Inspection of components with obscured accessibility

Euan Foster, Charles Norman MacLeod, Anthony Gachagan, Gary Bolton , Robert Bernard

Research output: Contribution to conferenceAbstractpeer-review


Critical infrastructure is often inspected in relation to the original design criteria to extend the assets’ lifetime beyond what it was originally designed for. This is commonplace in industries such as nuclear and civil infrastructure (i.e. nuclear power plants & reprocessing facilities roads, highways, rail etc) where the replacement is costly, and difficult to achieve in a safe and timely manner. Moreover, at the point of manufacture and design of these assets, replacement is assumed at the end of life, with little or no thought given to inspection, often resulting in obscured access to the asset in question. One such problem being faced by Sellafield LTD in the UK is the storage of spent nuclear fuel for reprocessing, with government policy changing from favouring reprocessing to long term storage [1]. The spent nuclear material is stored on a multi-package “Russian Doll” configuration with outer containment provided by grade 1.4404 stainless steel canisters with a Resistance Seam Weld (RSW) sealing the lid to the canister body. The storage arrangement only allows for partial circumferential access of the complete RSW. This research is concerned with the development of an ultrasonic screening method of the lid and cannister RSW whilst in storage. The Semi Analytical Finite Element Method (SAFEM) has been utilised to predict the existence of a guided wave contained only in the welded region known as a Feature Guided Wave (FGW) [2], [3]. A novel curve tracing algorithm has been developed to curve trace the dispersion relationships uncovered from the SAFEM, dramatically increasing the speed of the post processing solutions generated. A flexural FGW was found to be most strongly confined to the welded region and was similar in its dispersion relationship to that of the fundamental A0 lamb wave mode. Various transduction techniques were investigated and the SAFEM results were validated by utilising a Polytec MSA-100 3D laser Doppler vibrometer. Several pulse echo experiments were performed initially on flat mock samples and then representative curved canister samples where strong intensity reflections from various artificial defects were observed, confirming the efficacy of this method as a screening tool for RSW joints. RSWs can be frequently found in automotive, aerospace and piping components implying to the wider application of the concept and methodology can be extended beyond the nuclear industry.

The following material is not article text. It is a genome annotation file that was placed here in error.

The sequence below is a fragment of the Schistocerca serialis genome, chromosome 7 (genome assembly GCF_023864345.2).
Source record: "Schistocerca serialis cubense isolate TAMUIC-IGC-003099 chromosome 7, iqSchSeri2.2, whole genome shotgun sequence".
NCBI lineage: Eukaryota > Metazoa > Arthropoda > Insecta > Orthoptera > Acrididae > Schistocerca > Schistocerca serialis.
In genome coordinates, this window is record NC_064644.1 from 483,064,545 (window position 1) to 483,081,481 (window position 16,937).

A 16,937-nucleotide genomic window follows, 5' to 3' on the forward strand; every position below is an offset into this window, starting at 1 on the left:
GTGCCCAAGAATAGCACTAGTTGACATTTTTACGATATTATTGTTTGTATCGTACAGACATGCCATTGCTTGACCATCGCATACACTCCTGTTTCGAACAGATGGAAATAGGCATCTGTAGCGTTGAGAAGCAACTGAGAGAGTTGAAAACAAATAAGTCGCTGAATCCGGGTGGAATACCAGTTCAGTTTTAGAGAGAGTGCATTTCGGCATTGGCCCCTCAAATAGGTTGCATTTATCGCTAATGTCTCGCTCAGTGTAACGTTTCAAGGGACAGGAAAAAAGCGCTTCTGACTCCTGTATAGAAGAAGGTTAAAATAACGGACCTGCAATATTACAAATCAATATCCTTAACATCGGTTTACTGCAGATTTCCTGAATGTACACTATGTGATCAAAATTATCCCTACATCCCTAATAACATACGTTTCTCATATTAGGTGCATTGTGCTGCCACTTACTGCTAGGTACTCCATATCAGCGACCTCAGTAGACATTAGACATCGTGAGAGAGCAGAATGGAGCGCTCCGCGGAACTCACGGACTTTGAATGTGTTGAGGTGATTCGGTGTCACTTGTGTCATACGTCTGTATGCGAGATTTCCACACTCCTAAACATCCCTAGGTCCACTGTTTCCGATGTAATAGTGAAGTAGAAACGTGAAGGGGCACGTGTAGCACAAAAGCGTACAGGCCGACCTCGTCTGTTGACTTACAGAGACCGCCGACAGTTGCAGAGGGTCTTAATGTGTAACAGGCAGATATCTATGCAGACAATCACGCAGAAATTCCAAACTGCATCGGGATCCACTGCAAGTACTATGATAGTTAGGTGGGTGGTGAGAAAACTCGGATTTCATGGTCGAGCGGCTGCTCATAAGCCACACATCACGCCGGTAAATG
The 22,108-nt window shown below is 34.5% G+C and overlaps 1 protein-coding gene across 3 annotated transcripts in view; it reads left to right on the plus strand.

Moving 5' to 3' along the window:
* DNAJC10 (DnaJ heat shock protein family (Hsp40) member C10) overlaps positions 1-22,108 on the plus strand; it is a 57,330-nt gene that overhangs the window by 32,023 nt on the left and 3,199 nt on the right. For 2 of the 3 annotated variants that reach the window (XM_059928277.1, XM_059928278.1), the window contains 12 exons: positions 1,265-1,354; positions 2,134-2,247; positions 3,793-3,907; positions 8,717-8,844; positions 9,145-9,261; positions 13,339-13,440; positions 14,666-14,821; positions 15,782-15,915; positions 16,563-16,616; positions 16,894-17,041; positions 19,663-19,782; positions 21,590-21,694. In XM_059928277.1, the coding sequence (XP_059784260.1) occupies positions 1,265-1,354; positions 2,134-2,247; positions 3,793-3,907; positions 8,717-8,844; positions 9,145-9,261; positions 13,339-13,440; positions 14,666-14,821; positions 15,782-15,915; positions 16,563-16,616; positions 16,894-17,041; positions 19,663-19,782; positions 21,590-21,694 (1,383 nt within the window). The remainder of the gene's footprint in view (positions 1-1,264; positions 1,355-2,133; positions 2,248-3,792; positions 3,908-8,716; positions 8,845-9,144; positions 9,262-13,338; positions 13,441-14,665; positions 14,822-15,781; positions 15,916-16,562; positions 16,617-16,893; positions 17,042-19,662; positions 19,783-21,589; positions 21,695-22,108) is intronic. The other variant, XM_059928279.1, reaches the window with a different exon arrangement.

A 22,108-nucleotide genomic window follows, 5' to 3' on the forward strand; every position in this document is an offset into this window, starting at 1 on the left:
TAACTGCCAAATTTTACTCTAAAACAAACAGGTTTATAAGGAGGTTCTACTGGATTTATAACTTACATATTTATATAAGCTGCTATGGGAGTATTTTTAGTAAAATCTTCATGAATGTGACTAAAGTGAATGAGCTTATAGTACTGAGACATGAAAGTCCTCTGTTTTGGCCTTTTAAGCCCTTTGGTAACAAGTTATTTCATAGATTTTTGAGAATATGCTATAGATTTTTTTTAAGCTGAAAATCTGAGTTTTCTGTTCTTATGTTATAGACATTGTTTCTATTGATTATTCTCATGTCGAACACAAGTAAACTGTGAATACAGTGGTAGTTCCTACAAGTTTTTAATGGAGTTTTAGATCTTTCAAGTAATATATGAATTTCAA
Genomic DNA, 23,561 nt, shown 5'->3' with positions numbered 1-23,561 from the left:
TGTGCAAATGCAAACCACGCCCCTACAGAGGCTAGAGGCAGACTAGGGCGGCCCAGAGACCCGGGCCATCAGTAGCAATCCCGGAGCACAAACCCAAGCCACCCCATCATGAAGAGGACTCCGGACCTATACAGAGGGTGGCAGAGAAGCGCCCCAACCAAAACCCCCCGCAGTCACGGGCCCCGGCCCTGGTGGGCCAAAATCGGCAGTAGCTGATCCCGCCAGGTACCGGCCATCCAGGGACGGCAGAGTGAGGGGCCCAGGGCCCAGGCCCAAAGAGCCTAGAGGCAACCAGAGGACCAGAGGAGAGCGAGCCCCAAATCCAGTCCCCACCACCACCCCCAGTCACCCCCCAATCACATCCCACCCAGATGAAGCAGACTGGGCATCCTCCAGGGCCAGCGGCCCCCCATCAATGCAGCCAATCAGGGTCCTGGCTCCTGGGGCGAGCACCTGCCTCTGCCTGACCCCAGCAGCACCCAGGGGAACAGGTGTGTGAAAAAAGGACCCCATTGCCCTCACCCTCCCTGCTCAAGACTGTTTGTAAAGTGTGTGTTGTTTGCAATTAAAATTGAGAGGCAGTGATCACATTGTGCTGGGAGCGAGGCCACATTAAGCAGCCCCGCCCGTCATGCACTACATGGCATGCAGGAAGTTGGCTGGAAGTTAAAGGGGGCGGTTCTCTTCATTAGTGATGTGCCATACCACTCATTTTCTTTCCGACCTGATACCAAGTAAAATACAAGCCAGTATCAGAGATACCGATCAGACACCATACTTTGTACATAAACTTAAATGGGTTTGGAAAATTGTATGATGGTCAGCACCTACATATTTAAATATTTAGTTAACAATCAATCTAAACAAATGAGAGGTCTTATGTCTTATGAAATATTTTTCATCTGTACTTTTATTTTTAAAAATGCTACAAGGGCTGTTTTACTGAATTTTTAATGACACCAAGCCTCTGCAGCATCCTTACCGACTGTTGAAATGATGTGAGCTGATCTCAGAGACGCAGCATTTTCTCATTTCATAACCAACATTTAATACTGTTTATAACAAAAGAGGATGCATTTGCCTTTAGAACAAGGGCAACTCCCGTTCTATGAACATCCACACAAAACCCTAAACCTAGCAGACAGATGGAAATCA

[1]N. C. Hyatt, ‘Plutonium management policy in the United Kingdom: The need for a dual track strategy’, Energy Policy, vol. 101, pp. 303–309, Feb. 2017, doi: 10.1016/j.enpol.2016.08.033.
[2]Z. Fan and M. J. S. Lowe, ‘Elastic waves guided by a welded joint in a plate’, Proc. R. Soc. Math. Phys. Eng. Sci., vol. 465, no. 2107, pp. 2053–2068, Jul. 2009, doi: 10.1098/rspa.2009.0010.
[3]X. Yu, P. Zuo, J. Xiao, and Z. Fan, ‘Detection of damage in welded joints using high order feature guided ultrasonic waves’, Mech. Syst. Signal Process., vol. 126, pp. 176–192, Jul. 2019, doi: 10.1016/j.ymssp.2019.02.026.

Original languageEnglish
Publication statusPublished - 27 Aug 2021
Event3rd Scottish Ultrasound Annual Scientific Meeting - Virtual Meeting (online), Glasgow, United Kingdom
Duration: 27 Aug 202127 Aug 2021


Conference3rd Scottish Ultrasound Annual Scientific Meeting
Country/TerritoryUnited Kingdom
Internet address


  • critical infrastructure
  • inspection


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